state address live on kpix.com at 9 a.m. day after day of record- breaking high temperatures today, maybe more records fall outside. hazy sunshine if you are headed out the door. a little chilly in spots. especially in the north bay valleys. looks like we have plenty of sunshine on tap though has high pressure remains overhead and very strong ridge that continues to bring plenty of sunshine to the bay area and deflecting all those storm systems well to the north. so by the afternoon, we are looking at about 70 degrees in concord. 70 also in oakland. about 69 in san jose. red flag warnings going up later tonight forcing strong offshore winds, breezy conditions, 30 to 40 miles per hour over the north bay hills. next couple of days, plenty of sunshine, just breezy in spots. we'll check out your "kcbs traffic" coming up next.
american novel. so you can happily let life get in the way, while planning for tomorrow. so you can finish the great american novel banking for the life you have investing for the life you want chase. so you can good morning, everybody. liza battalones here with your "kcbs traffic." the bay bridge commute leaving oakland heading into san francisco is thinned out just a brief delay in a few toll lanes. the metering lights are still on, though. and if you plan on making the marin county commute, set aside lots of time. it has been bumper to bumper south of 101 slow from beyond highway 37 in the novato area stays heavy into san rafael where the right lane is shut down because of an earlier accident.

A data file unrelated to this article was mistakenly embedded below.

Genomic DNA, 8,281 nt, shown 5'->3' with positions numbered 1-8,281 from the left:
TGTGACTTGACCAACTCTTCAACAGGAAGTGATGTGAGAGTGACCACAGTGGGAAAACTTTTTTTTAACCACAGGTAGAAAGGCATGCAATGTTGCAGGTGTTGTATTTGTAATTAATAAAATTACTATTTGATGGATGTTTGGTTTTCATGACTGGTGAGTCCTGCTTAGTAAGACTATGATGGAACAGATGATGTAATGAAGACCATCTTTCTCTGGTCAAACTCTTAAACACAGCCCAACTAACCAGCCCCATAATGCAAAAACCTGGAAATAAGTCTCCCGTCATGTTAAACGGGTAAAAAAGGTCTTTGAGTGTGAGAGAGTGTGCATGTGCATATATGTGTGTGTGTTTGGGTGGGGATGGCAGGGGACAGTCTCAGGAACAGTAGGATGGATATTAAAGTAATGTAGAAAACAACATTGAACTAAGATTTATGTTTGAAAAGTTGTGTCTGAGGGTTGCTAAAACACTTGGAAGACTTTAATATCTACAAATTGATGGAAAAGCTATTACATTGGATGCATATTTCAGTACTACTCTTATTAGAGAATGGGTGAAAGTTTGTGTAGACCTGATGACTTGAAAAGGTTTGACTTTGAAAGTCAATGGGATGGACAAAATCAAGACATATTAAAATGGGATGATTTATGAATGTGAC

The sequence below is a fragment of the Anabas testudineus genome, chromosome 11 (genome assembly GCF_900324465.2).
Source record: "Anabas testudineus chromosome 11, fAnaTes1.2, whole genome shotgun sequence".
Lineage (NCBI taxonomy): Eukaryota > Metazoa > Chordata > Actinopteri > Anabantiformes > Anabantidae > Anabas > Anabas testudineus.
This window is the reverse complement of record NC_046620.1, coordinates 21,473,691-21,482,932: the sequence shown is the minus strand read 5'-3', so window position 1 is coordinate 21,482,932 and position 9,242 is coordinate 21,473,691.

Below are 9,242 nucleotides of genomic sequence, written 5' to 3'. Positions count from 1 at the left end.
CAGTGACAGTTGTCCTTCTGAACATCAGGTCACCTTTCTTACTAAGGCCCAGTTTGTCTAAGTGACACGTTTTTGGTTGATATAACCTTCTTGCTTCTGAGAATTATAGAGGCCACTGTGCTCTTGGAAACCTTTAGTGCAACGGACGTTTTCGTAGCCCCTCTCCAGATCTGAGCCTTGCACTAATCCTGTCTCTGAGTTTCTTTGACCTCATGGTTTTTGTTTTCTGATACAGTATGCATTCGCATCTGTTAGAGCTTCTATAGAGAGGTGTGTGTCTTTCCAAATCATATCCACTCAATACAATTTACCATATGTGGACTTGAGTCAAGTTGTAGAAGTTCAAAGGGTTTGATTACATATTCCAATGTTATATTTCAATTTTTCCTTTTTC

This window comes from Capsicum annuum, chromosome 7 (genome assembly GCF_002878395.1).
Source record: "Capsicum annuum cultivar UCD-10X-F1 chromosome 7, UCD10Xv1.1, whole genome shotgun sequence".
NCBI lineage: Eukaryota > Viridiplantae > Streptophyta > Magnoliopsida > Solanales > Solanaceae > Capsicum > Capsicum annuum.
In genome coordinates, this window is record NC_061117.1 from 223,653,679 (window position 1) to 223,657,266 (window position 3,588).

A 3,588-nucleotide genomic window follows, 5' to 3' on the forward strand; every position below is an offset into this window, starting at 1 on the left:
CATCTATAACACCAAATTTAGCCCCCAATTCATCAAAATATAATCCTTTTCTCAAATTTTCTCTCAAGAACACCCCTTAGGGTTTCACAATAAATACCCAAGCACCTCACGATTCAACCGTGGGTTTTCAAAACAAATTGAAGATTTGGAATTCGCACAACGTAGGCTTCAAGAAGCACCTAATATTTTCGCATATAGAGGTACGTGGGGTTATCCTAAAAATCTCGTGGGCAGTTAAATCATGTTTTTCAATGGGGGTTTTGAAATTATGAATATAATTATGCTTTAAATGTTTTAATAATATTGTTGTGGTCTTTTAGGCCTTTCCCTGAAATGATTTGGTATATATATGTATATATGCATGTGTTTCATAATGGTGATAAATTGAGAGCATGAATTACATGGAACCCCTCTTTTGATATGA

wayne: you've got the gold! you've got $20,000! (screams) i got a monkey, i got a monkey. jonathan mangum, fitness profession-oh. - you're wayne brady. - who wants to make a deal?! jonathan: it's time for "let's make a deal." now here's tv's big dealer wayne brady! wayne: hey, everybody, welcome to "let's make a deal" i'm wayne brady. let's do it! who wants to make a deal? let's see, let's see, first up to bat, graduate, come here, let's put that knowledge to use. terry. - hi. wayne: how are you terry? everybody else sit down for me. terry, you are dressed as a graduate nurse doctor. (screams) with a ph-wheee! so, what are you? - a nurse, rn.